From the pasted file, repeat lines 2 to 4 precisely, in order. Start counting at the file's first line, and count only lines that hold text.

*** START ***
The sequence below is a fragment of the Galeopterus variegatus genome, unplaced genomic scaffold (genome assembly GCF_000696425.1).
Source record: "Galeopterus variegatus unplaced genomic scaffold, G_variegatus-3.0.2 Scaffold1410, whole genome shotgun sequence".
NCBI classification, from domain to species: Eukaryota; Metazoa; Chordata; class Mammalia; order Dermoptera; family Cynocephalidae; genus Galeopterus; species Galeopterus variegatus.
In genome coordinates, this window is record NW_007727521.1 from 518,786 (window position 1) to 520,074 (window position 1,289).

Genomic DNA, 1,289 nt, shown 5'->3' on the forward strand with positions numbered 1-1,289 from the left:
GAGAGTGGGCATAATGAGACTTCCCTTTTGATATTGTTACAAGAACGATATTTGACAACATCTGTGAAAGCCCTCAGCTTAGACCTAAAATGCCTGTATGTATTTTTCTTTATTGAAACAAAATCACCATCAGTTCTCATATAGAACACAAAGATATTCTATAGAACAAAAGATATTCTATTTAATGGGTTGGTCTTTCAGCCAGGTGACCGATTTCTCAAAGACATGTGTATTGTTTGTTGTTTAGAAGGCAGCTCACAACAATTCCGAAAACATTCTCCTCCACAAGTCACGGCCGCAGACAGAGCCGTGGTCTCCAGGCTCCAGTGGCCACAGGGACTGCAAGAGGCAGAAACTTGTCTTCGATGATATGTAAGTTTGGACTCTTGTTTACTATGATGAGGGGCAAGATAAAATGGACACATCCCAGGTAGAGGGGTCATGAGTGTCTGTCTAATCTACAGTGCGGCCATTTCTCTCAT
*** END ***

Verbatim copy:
Source record: "Galeopterus variegatus unplaced genomic scaffold, G_variegatus-3.0.2 Scaffold1410, whole genome shotgun sequence".
NCBI classification, from domain to species: Eukaryota; Metazoa; Chordata; class Mammalia; order Dermoptera; family Cynocephalidae; genus Galeopterus; species Galeopterus variegatus.
In genome coordinates, this window is record NW_007727521.1 from 518,786 (window position 1) to 520,074 (window position 1,289).